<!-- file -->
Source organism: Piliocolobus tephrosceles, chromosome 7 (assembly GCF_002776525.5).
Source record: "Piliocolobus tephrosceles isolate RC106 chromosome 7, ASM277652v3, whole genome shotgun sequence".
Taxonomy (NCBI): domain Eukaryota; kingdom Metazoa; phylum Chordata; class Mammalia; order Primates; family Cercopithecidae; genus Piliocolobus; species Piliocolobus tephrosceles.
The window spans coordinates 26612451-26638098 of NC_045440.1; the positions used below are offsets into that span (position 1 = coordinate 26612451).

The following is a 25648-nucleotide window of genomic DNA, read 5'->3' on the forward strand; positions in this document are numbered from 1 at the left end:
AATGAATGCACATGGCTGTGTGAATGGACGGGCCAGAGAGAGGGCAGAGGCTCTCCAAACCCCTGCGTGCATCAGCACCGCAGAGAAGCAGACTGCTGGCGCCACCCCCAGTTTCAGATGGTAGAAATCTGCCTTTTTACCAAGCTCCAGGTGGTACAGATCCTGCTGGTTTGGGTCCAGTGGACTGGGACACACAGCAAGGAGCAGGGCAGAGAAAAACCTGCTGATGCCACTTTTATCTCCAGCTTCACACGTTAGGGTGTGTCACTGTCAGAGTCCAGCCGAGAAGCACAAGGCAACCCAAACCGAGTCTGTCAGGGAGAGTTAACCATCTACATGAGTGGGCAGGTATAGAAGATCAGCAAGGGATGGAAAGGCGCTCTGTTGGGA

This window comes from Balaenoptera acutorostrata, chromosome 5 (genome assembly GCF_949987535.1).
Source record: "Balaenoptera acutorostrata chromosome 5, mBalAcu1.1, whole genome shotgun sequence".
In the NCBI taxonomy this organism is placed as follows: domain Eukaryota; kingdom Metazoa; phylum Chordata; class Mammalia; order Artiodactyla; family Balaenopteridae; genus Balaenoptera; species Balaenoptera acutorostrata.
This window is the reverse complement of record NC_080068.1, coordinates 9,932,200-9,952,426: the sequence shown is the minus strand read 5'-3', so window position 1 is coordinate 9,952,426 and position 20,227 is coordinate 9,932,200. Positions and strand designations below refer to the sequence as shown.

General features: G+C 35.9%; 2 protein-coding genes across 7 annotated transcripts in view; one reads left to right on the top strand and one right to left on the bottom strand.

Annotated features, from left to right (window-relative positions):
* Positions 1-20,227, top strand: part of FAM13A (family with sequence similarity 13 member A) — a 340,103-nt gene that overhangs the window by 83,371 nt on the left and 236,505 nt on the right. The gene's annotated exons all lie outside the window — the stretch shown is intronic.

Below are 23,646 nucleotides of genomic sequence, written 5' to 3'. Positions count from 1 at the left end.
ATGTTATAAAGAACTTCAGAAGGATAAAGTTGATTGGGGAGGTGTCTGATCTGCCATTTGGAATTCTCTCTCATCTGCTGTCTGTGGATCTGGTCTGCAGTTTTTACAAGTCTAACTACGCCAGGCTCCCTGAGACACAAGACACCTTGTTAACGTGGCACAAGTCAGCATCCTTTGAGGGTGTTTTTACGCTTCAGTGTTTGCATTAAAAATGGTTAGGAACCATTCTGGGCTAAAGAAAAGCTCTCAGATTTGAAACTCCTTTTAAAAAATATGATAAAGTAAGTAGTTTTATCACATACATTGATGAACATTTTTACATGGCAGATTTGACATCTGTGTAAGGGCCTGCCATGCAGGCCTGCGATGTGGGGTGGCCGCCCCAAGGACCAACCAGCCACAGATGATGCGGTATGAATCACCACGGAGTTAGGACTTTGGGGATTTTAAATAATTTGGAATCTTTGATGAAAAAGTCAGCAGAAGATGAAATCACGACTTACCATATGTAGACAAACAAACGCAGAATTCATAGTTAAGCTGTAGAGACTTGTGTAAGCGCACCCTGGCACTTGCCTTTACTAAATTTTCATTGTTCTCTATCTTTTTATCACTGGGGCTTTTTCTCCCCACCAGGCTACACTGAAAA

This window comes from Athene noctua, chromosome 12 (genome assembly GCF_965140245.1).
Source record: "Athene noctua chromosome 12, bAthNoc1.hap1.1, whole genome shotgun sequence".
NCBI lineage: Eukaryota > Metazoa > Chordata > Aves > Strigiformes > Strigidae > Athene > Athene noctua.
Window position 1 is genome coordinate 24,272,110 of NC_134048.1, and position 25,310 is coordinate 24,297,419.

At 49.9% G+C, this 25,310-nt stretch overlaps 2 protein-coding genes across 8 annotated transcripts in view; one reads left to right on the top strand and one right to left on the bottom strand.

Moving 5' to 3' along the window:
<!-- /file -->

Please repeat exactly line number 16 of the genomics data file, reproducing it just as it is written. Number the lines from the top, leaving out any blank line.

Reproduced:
This window comes from Athene noctua, chromosome 12 (genome assembly GCF_965140245.1).